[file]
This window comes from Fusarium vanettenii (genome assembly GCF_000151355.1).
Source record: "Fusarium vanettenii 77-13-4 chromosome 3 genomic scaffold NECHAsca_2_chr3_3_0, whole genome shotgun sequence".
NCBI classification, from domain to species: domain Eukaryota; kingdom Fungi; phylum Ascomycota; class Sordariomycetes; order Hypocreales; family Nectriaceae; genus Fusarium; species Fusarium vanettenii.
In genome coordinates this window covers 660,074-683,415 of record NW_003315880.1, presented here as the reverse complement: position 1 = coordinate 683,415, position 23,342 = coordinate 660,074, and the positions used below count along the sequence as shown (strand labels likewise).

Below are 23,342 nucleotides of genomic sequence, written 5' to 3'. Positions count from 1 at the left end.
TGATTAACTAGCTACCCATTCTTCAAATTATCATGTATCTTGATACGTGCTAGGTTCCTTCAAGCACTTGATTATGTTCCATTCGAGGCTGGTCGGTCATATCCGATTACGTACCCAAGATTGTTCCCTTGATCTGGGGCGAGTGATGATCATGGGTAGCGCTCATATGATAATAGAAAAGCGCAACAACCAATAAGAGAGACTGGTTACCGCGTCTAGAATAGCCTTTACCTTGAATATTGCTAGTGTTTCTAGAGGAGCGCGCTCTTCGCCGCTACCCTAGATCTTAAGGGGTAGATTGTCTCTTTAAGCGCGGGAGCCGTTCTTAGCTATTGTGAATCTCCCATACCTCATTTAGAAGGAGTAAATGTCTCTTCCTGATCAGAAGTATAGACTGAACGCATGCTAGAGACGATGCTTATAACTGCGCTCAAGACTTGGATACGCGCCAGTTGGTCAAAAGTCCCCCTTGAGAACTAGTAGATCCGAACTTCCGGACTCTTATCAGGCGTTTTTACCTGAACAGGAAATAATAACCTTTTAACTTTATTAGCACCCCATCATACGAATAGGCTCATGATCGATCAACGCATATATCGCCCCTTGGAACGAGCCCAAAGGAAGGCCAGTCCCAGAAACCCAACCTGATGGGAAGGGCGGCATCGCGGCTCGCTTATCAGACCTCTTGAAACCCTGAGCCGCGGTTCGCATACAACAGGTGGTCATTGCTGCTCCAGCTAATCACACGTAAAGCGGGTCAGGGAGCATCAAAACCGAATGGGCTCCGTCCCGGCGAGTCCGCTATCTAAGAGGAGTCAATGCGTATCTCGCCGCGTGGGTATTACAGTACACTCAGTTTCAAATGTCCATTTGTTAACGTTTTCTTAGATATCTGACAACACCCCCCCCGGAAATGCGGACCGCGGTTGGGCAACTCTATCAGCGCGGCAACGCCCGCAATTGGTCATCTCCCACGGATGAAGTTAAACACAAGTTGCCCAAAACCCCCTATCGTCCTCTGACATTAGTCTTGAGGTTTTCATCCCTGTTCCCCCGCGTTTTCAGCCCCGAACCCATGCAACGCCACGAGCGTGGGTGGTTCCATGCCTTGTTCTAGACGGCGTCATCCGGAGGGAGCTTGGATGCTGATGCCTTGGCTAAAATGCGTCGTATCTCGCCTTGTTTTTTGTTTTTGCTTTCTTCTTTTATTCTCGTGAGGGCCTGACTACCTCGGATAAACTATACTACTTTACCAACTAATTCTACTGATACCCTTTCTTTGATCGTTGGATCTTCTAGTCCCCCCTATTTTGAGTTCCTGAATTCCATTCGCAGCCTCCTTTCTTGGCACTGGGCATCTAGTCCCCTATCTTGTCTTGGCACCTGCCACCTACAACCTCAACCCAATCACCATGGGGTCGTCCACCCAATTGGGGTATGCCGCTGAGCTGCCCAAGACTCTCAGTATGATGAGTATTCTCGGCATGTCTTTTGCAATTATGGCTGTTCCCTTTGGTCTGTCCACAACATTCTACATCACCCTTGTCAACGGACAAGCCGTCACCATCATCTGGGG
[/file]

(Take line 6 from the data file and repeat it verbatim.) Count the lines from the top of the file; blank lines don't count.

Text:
TGATTAACTAGCTACCCATTCTTCAAATTATCATGTATCTTGATACGTGCTAGGTTCCTTCAAGCACTTGATTATGTTCCATTCGAGGCTGGTCGGTCATATCCGATTACGTACCCAAGATTGTTCCCTTGATCTGGGGCGAGTGATGATCATGGGTAGCGCTCATATGATAATAGAAAAGCGCAACAACCAATAAGAGAGACTGGTTACCGCGTCTAGAATAGCCTTTACCTTGAATATTGCTAGTGTTTCTAGAGGAGCGCGCTCTTCGCCGCTACCCTAGATCTTAAGGGGTAGATTGTCTCTTTAAGCGCGGGAGCCGTTCTTAGCTATTGTGAATCTCCCATACCTCATTTAGAAGGAGTAAATGTCTCTTCCTGATCAGAAGTATAGACTGAACGCATGCTAGAGACGATGCTTATAACTGCGCTCAAGACTTGGATACGCGCCAGTTGGTCAAAAGTCCCCCTTGAGAACTAGTAGATCCGAACTTCCGGACTCTTATCAGGCGTTTTTACCTGAACAGGAAATAATAACCTTTTAACTTTATTAGCACCCCATCATACGAATAGGCTCATGATCGATCAACGCATATATCGCCCCTTGGAACGAGCCCAAAGGAAGGCCAGTCCCAGAAACCCAACCTGATGGGAAGGGCGGCATCGCGGCTCGCTTATCAGACCTCTTGAAACCCTGAGCCGCGGTTCGCATACAACAGGTGGTCATTGCTGCTCCAGCTAATCACACGTAAAGCGGGTCAGGGAGCATCAAAACCGAATGGGCTCCGTCCCGGCGAGTCCGCTATCTAAGAGGAGTCAATGCGTATCTCGCCGCGTGGGTATTACAGTACACTCAGTTTCAAATGTCCATTTGTTAACGTTTTCTTAGATATCTGACAACACCCCCCCCGGAAATGCGGACCGCGGTTGGGCAACTCTATCAGCGCGGCAACGCCCGCAATTGGTCATCTCCCACGGATGAAGTTAAACACAAGTTGCCCAAAACCCCCTATCGTCCTCTGACATTAGTCTTGAGGTTTTCATCCCTGTTCCCCCGCGTTTTCAGCCCCGAACCCATGCAACGCCACGAGCGTGGGTGGTTCCATGCCTTGTTCTAGACGGCGTCATCCGGAGGGAGCTTGGATGCTGATGCCTTGGCTAAAATGCGTCGTATCTCGCCTTGTTTTTTGTTTTTGCTTTCTTCTTTTATTCTCGTGAGGGCCTGACTACCTCGGATAAACTATACTACTTTACCAACTAATTCTACTGATACCCTTTCTTTGATCGTTGGATCTTCTAGTCCCCCCTATTTTGAGTTCCTGAATTCCATTCGCAGCCTCCTTTCTTGGCACTGGGCATCTAGTCCCCTATCTTGTCTTGGCACCTGCCACCTACAACCTCAACCCAATCACCATGGGGTCGTCCACCCAATTGGGGTATGCCGCTGAGCTGCCCAAGACTCTCAGTATGATGAGTATTCTCGGCATGTCTTTTGCAATTATGGCTGTTCCCTTTGGTCTGTCCACAACATTCTACATCACCCTTGTCAACGGACAAGCCGTCACCATCATCTGGGG